Tag Archives: InSight

The two Mars cubesats flying in formation with InSight

Even as the InSight lander heads to Mars, it is being accompanied by two test cubesats, the first such smallsats to ever fly an interplanetary mission.

The MARCO mission objective is a challenging one. The team will provide a dedicated relay during Mars InSight’s descent to the surface of the Red Planet on November 26, 2018. Rather than entering orbit, the CubeSats will pass 2,175 miles (3,500 kilometers) from Mars during the larger mission’s crucial landing phase. Mars will be 97.5 million miles (157 million kilometers) away at the time, making for an 8.7-light-minute communications lag from Mars to the Earth. The lag means that NASA engineers will need to wait 8.7 minutes to see whether the landing was successful, equivalent to Curiosity’s “seven minutes of terror;” meanwhile, if all goes well, MARCO will have a front-row seat to the show. While the success of the InSight mission isn’t dependent on MARCO, the CubeSats will provide a black box data recorder of all aspects of the mission’s descent.

If these cubesats succeed in accomplishing their engineering test missions, their true innovation will not be engineering but cost reduction. If they prove that cubesats can be designed as interplanetary probes, the costs to build and launch such missions will be drastically reduced. Not only do cubesats routinely use cheaper off-the-shelf components, they are far lighter than standard satellites, which means a smaller, cheaper rocket can launch them.

The data-relay test of these cubesats however is quite important, nonetheless. See my post above.

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Atlas 5 successfully launches Mars lander InSight

ULA’s Atlas 5 rocket early this morning successfully launched NASA’s newest Mars lander InSight.

InSight will drill a seismic probe into the Martian surface and monitor earthquake activity. This will be the first time such monitoring will occur, and the probe is planned to do it for at least two years.

The launch puts the U.S. back in a tie with China for the lead in launches this year. The standings:

13 China
8 SpaceX
5 Russia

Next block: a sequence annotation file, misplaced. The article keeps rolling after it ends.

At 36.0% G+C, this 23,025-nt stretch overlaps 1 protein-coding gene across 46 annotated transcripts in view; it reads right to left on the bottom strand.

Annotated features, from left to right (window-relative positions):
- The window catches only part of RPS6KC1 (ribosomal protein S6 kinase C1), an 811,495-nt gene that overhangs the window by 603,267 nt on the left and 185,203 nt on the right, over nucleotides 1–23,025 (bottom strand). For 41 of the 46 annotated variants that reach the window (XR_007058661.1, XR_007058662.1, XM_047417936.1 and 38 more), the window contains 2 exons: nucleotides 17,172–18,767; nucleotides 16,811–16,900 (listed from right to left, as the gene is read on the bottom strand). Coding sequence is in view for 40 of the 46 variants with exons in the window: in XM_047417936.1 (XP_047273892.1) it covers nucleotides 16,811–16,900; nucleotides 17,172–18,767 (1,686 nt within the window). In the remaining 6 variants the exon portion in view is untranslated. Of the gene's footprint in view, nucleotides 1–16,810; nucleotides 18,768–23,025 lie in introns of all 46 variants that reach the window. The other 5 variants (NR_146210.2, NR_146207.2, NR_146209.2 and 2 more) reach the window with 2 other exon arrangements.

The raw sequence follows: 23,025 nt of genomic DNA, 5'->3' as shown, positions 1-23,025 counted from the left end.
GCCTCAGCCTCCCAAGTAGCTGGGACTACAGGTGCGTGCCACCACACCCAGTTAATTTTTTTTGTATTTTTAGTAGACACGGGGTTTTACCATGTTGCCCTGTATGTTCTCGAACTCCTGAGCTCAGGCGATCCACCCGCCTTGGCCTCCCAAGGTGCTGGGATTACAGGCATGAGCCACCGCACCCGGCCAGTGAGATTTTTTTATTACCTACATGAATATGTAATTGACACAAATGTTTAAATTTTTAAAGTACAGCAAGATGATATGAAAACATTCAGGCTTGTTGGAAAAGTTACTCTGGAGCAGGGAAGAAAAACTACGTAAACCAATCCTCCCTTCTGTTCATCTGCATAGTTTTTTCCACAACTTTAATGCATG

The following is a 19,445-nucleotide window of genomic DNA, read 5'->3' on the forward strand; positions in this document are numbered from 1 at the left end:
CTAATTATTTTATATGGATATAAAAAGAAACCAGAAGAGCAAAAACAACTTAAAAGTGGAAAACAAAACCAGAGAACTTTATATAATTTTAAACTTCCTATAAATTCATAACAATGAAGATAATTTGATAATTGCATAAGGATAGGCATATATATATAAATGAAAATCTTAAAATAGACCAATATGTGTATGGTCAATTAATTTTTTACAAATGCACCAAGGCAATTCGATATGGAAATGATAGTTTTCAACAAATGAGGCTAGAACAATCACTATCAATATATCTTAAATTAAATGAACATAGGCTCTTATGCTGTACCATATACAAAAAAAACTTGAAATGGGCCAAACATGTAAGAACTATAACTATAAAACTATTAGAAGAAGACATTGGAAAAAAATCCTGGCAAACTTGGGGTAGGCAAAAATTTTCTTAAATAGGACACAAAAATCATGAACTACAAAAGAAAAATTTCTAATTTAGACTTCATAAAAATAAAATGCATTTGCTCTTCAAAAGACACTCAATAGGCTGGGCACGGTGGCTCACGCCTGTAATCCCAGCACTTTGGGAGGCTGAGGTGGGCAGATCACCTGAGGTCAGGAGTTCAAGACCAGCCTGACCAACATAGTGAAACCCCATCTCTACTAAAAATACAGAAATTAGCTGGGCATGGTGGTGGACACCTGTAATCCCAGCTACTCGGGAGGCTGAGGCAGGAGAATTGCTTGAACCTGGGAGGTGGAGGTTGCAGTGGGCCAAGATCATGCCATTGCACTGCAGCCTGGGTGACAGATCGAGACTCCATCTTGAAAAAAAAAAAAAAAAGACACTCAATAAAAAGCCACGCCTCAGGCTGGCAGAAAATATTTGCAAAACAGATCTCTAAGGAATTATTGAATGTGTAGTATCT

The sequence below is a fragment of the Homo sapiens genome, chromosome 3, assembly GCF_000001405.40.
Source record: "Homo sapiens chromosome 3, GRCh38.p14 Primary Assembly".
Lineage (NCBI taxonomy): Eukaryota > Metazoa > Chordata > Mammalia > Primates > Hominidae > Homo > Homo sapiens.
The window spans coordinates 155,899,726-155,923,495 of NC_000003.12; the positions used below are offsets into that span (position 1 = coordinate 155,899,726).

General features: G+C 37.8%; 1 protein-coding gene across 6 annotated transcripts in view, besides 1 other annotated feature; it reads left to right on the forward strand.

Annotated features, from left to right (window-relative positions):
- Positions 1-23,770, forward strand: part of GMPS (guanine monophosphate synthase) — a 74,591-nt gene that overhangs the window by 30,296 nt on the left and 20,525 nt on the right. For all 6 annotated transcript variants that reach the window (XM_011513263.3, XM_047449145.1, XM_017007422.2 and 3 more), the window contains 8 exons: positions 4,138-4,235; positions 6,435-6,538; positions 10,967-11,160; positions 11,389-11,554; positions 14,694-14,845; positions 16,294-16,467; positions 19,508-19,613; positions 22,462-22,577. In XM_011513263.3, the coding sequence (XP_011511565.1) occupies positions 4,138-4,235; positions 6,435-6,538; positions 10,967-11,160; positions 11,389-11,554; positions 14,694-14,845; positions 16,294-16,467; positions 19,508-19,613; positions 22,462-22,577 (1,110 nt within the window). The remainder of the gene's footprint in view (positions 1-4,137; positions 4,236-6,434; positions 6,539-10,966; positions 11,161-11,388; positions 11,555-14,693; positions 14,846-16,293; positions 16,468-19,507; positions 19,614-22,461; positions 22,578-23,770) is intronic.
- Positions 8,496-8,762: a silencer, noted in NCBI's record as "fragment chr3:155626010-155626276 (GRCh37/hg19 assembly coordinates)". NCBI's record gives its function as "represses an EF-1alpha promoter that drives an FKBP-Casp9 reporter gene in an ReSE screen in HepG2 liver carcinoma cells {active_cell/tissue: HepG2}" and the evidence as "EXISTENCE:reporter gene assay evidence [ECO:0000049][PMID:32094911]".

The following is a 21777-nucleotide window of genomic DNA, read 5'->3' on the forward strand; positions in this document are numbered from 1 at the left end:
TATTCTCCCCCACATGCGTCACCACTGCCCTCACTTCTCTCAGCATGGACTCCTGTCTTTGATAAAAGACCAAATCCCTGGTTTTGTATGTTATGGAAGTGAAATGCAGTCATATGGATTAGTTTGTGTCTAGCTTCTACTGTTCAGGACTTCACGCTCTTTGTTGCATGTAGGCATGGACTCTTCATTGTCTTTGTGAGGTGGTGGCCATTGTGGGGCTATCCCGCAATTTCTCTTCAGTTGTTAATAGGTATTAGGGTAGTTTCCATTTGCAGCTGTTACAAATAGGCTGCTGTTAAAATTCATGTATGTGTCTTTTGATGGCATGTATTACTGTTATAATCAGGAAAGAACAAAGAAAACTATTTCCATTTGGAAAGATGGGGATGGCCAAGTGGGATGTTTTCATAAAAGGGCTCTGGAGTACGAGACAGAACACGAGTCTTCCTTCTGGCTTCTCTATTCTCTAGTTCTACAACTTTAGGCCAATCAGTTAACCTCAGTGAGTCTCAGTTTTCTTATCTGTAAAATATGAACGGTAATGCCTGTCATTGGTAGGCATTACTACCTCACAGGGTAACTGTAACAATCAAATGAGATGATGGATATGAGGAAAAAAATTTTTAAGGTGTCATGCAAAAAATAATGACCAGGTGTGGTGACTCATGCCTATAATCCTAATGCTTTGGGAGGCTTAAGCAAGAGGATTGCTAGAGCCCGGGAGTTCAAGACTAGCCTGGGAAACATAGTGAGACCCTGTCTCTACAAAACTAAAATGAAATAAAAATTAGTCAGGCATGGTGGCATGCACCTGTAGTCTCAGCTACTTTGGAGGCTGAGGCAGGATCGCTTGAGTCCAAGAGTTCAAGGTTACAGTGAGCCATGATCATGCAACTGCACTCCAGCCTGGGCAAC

5 ULA

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The landing site of NASA’s next Mars lander

InSight's landing site on Mars

InSight, NASA’s next Mars lander scheduled to launch later this year (two years late), is aiming for a landing site in a region called Elysium Planitia, a flat plain north of the equator.

InSight’s scientific success and safe landing depends on landing in a relatively flat area, with an elevation low enough to have sufficient atmosphere above the site for a safe landing. It also depends on landing in an area where rocks are few in number. Elysium Planitia has just the right surface for the instruments to be able to probe the deep interior, and its proximity to the equator ensures that the solar-powered lander is exposed to plenty of sunlight.

The target area is centered at 4.5 N latitude and 135.9 East longitude. If you zoom in on that latitude and longitude at the archive of Mars Reconnaissance Orbiter (MRO) high resolution images, you get the red blob on the right, which shows how many images they have taken of this area in preparation for InSight’s mission. The X indicates the location of lat/long above.

Below the fold is a reduced version of the MRO image for the center of this target area. The black spots near the center are thought to be a recent crater impact site. In general, this image shows an area with more features than the region around it. Most of the landing area of Elysium Planitia is a featureless flat plain with scattered small craters. Since InSight is not a rover, where it lands will be where it does its research, so there was no reason to pick a site with lots of interesting surface features. Moreover, since InSight is focused not on studying the surface but the interior geology of Mars, it matters little what the surface looks like anyway. One instrument will be a seismograph, while another will insert a thermometer about sixteen feet into the ground to measure the interior temperature.
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NASA sets InSight’s new launch date to Mars

NASA has now set 2018 as the new launch date for its Mars InSight mission.

The mission was originally supposed to launch in 2016, but missed that launch window when significant problems cropped up during construction of the spacecraft’s French-built prime instrument. NASA has now taken much of the responsibility for building that instrument away from the French and given it to JPL.

The SEIS instrument — designed to measure ground movements as small as half the radius of a hydrogen atom — requires a perfect vacuum seal around its three main sensors in order to withstand harsh conditions on the Red Planet. Under what’s known as the mission “replan,” NASA’s Jet Propulsion Laboratory in Pasadena, California, will be responsible for redesigning, developing and qualifying the instrument’s evacuated container and the electrical feedthroughs that failed previously. France’s space agency, the Centre National d’Études Spatiales (CNES), will focus on developing and delivering the key sensors for SEIS, integration of the sensors into the container, and the final integration of the instrument onto the spacecraft.

The cost for the changes and reschedule is estimated to be more than $150 million, adding to the budget strain in NASA’s science programs already caused by the overruns from the James Webb Space Telescope.

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The cost of delaying the Mars InSight mission two years

NASA now estimates that it will cost about $150 million to delay the troubled InSight Mars lander two years until 2018 in order to fix the spacecraft’s primary instrument.